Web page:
• Wonderful, decadent descriptions, David! I’m missing out on your Chocolate Walk by four days and I’m devastated. Maybe next time.
    Thanks for the link to “Keeping it Real.” I sent my note to the FDA.

  • David

    J’adore votre blog.
    It’s a great pleasure and a great honor to see how much you love Paris and the nice way you describe it.

    My best regards.

    Jane (Paris Batignolles)

  • Jealous? Naaaah! Last week I got a private tour of Willy Wonka’s chocolate factory and not only did I get to swim in the chocolate river, but I also got to play with the oompa loompas! Top that Monsieur Lebovitz! Btw, I was in a SF production of the opera Rigoletto. We had to go topless on the stage. Quite embarrasing really. I wonder if the chocolate maker saw our performance per chance, hence the name?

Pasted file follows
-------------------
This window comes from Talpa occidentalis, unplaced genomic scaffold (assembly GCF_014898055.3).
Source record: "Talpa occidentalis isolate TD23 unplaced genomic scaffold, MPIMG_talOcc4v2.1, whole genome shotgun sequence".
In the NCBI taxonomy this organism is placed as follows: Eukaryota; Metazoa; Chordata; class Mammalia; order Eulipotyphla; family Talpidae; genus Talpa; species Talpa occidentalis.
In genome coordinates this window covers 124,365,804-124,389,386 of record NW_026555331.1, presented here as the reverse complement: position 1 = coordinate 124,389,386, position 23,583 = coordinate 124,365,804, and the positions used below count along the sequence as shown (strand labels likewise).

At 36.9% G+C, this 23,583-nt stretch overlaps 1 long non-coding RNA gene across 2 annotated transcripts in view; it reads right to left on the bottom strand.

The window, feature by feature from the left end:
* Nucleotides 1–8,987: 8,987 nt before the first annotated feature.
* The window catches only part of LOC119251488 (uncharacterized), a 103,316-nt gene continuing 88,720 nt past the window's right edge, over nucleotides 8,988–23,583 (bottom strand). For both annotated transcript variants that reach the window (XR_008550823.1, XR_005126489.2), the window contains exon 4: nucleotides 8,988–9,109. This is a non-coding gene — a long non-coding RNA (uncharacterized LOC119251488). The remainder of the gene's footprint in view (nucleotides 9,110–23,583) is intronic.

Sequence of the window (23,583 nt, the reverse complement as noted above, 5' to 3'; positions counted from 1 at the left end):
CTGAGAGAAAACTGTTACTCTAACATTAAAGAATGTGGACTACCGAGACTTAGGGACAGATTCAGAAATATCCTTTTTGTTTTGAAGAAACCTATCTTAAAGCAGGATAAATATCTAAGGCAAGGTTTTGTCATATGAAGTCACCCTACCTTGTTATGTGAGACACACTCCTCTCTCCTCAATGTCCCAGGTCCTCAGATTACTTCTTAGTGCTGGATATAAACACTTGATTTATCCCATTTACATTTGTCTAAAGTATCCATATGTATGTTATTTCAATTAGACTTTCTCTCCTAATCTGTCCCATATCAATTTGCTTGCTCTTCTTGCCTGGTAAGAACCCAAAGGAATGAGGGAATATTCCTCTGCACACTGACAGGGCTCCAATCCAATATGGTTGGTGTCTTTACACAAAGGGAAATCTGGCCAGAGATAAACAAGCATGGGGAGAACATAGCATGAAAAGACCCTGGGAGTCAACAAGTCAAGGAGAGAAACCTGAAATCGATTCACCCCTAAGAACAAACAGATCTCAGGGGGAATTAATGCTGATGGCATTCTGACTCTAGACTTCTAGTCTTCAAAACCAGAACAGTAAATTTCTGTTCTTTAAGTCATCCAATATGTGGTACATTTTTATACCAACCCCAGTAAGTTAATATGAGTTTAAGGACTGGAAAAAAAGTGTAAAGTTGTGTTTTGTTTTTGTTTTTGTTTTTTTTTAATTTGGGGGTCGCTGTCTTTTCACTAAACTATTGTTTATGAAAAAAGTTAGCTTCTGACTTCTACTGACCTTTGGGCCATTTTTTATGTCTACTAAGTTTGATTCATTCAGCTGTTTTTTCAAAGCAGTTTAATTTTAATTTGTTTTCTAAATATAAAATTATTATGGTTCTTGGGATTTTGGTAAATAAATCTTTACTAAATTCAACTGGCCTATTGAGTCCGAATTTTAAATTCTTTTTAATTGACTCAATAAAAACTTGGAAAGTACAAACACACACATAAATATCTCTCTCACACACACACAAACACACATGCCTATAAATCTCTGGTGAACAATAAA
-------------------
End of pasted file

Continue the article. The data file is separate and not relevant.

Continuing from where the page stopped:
• Lucky boy. lucky lucky boy.

    But the most disturbing part of the post was the USDA proposal. I have voiced my concern. They had better not mess with our chocolate!!!

  • When I went home for Christmas, I could not ge enough of the Rigoletto and Andalousie…as well as their chocolate eclairs…Lucky you!